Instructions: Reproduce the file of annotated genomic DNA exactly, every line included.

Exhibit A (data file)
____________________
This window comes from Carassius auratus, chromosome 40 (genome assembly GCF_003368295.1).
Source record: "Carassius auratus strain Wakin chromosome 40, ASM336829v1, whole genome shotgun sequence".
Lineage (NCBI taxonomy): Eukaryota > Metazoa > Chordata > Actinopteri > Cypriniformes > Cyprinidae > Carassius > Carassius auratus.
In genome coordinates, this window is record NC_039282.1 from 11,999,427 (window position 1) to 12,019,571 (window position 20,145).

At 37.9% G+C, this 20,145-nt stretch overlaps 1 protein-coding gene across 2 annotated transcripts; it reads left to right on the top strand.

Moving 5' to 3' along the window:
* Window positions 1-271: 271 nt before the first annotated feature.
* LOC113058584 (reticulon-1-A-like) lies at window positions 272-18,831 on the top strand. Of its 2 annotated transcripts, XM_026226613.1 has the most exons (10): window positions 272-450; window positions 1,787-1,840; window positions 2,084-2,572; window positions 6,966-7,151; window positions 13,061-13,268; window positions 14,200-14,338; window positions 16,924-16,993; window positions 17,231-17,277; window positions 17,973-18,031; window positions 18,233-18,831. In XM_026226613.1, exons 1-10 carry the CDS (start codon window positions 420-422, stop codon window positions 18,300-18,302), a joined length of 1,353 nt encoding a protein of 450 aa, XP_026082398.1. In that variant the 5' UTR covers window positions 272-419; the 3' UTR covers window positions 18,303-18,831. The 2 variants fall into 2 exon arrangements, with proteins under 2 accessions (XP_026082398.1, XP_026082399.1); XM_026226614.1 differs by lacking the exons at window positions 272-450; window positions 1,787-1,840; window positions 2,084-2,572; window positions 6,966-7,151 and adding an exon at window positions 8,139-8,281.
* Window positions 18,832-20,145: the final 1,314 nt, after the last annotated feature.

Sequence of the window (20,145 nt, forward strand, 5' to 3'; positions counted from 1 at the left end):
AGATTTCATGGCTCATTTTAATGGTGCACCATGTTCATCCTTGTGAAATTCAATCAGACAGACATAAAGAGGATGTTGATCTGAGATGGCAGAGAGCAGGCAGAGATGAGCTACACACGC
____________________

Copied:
This window comes from Carassius auratus, chromosome 40 (genome assembly GCF_003368295.1).
Source record: "Carassius auratus strain Wakin chromosome 40, ASM336829v1, whole genome shotgun sequence".
Lineage (NCBI taxonomy): Eukaryota > Metazoa > Chordata > Actinopteri > Cypriniformes > Cyprinidae > Carassius > Carassius auratus.
In genome coordinates, this window is record NC_039282.1 from 11,999,427 (window position 1) to 12,019,571 (window position 20,145).

At 37.9% G+C, this 20,145-nt stretch overlaps 1 protein-coding gene across 2 annotated transcripts; it reads left to right on the top strand.

Moving 5' to 3' along the window:
* Window positions 1-271: 271 nt before the first annotated feature.
* LOC113058584 (reticulon-1-A-like) lies at window positions 272-18,831 on the top strand. Of its 2 annotated transcripts, XM_026226613.1 has the most exons (10): window positions 272-450; window positions 1,787-1,840; window positions 2,084-2,572; window positions 6,966-7,151; window positions 13,061-13,268; window positions 14,200-14,338; window positions 16,924-16,993; window positions 17,231-17,277; window positions 17,973-18,031; window positions 18,233-18,831. In XM_026226613.1, exons 1-10 carry the CDS (start codon window positions 420-422, stop codon window positions 18,300-18,302), a joined length of 1,353 nt encoding a protein of 450 aa, XP_026082398.1. In that variant the 5' UTR covers window positions 272-419; the 3' UTR covers window positions 18,303-18,831. The 2 variants fall into 2 exon arrangements, with proteins under 2 accessions (XP_026082398.1, XP_026082399.1); XM_026226614.1 differs by lacking the exons at window positions 272-450; window positions 1,787-1,840; window positions 2,084-2,572; window positions 6,966-7,151 and adding an exon at window positions 8,139-8,281.
* Window positions 18,832-20,145: the final 1,314 nt, after the last annotated feature.

Sequence of the window (20,145 nt, forward strand, 5' to 3'; positions counted from 1 at the left end):
AGATTTCATGGCTCATTTTAATGGTGCACCATGTTCATCCTTGTGAAATTCAATCAGACAGACATAAAGAGGATGTTGATCTGAGATGGCAGAGAGCAGGCAGAGATGAGCTACACACGC